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A Dangerous Place: California's Unsettling Fate Paperback – July 27, 2004
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Copyright © American Library Association. All rights reserved --This text refers to an out of print or unavailable edition of this title.
"This posthumous work by the author of the award-winning Cadillac Desert is a fitting tribute to his environmental concerns and the power of his writing." —Library Journal
"Nothing Stephen King has ever written is nearly as frightening." —The San Diego Union-Tribune
Top Customer Reviews
The book is divided into 3 sections. The first retells Californias environmental history from the era of Junipero Serra's mission system right up to our own freeway system. The middle section deals with the fundamentals of plate tectonics. But it's that 3rd section that looks forward to (shudder) a hypothetical eruption of the Hayward Fault in 2005 that is most gripping. Yikes.
Sayonara to a great environmentalist and author.
This is a fictional scenario of course, yet it leans heavily on what could be. The events are based on long conversations the author had with experts in the earthquake field. Anyone who has read Cadillac Desert knows the power of Marc Reisner's ability to analyze and explore a topic.
The only "con" for me was the book was too short! It was so gripping I couldn't put it down but I still wanted more. A book double or triple the size would've been fine.
Please also note, that the book is being published 3 years after Mr. Reisner's death. As such, it does not seem the book was in it's absolute final form prior to being released. There are only three chapters and they don't seem quite balanced. He also launches into his scenario (the last half of the book) rather abruptly, requiring the reader to be alert. I didn't mark it down in terms of a rating as I was expecting this (and the quality of the material is high enough to overlook this oddity) but I mention it here to warn the reader.
Still, while it lacks in polish is more than compensated for in it's urgency.Read more ›
The book is organized into three parts: Part 1 summarizes the colonization history of southern California, L.A., and San Fransciso, explaining how the cities came to be and how half of the western population somewhat suprisingly now resides therein; Part 2 briefly discusses the basics of plate tectonics, earthquakes, and the numerous geographic and geologic hazards unique to California; and Part 3 is a fictional diary of the author's day set in the near future (February 28, 2005), the day a large quake occurs on the Hayward Fault on the eastern side of San Francisco Bay. Parts 1 and 2 are both informative and well written, but it is Part 3 that is particularly disturbing; the entire scenario is drawn from experiences of past earthquakes and the author's local knowledge, and the description is quite plausible. The consequences of such an earthquake are difficult to envision, but I believe that you will find Mr. Reisner's fictional treatment really hits the mark.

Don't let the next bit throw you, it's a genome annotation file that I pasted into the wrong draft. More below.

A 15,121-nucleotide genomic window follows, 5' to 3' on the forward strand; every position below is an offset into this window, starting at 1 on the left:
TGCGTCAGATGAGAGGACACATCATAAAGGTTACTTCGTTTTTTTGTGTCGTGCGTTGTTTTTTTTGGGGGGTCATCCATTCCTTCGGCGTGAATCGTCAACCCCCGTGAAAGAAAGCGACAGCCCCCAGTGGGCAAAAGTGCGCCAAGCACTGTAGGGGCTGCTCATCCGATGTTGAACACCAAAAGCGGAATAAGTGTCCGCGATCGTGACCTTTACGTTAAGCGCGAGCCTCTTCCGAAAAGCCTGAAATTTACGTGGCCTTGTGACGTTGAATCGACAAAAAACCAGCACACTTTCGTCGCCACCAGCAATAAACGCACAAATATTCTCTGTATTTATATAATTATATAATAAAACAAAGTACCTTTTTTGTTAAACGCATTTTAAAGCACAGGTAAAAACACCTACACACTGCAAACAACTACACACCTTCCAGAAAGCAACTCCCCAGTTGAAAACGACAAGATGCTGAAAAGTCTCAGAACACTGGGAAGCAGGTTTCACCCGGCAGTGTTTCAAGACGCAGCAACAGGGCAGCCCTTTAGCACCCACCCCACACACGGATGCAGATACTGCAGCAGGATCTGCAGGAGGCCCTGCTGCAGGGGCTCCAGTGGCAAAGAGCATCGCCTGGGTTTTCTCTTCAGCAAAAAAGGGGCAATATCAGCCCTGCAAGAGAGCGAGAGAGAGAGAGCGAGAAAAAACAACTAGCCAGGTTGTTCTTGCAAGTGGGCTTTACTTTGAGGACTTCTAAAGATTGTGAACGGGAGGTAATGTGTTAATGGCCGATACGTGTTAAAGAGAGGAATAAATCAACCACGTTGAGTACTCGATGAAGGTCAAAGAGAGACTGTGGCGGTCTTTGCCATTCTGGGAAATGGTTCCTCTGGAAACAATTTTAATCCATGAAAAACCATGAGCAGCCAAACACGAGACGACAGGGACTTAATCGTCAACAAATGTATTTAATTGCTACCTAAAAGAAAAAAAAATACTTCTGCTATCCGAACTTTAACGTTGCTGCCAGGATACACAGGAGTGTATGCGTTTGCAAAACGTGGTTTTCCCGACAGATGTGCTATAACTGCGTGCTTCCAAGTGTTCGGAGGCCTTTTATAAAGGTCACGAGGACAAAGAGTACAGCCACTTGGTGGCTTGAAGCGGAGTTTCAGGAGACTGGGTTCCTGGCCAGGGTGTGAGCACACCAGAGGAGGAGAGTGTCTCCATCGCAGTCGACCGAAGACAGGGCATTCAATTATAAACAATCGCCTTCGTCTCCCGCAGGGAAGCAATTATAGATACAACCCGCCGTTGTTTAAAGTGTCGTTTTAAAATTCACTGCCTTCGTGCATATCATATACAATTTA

I read one of his previous books, "Cadillac Desert" and found it politically one-sided and tough to finish. This book is different.Read more ›
Reisner doesn't reiterate ideas from Cadillac Desert, but rather infuses his understanding of the interaction of water, geology, and people into this new area. I learned a lot; for example, I didn't have a full appreciation of the precarious nature of the Delta and its role in supplying the southern half of the state with water.
The book was written pre-9/11, and one cannot help nodding bitterly at the accuracy of Reisner's descriptions of public reaction to, say, the deaths of thousands of citizens.
It's a terrible loss for us that Reisner won't write another book, and indeed didn't flesh this one out as thoroughly as his presentation in Cadillac Desert. As an example, the scope and inadequacies of legal changes to building permitting after the 1971 San Fernando earthquake could use further elaboration. Such omissions don't distract from the book--indeed, they may enhance its readibility--but I'm sure had he time, Reisner would have delved in more detail into many subjects. Nonetheless, this book should be a startling and resource-rich guide for the cataclysmic event that is guaranteed to happen in the near future.
Most Recent Customer Reviews
I've spent all but five years of my 50 years in the Bay Area. In high school I faced up to the fact that a major earthquake would happen in my lifetime in the Bay Area. Read morePublished 6 months ago by Keith Bramstedt
A fascinating and frightening book, especially if you live in California. The book covers the stories of Los Angeles and San Francisco, from origin to today. Read morePublished 7 months ago by Leo Szilard
For all fans of Marc Reisner who mourn that he died too soon, this is a too-short but tantalizing glimpse at what his next book would have been. Read morePublished 9 months ago by Anita Loos
Since I am not a California, I didn't have much interest in this book. A friend of San Jose in California recommended it. Read morePublished 12 months ago by countess
Excellent and very readable companion to Mr. Reisner's "Cadillac Desert."Published 13 months ago by Barb Reader
I was more interested in "water usage & consumption" dynamics which were only marginally covered--however, a good summary of seismological issues.Published 14 months ago by William Millsap
Excellent book. Mailed it to my son in California when I was done with it.Published 19 months ago by Amazon Customer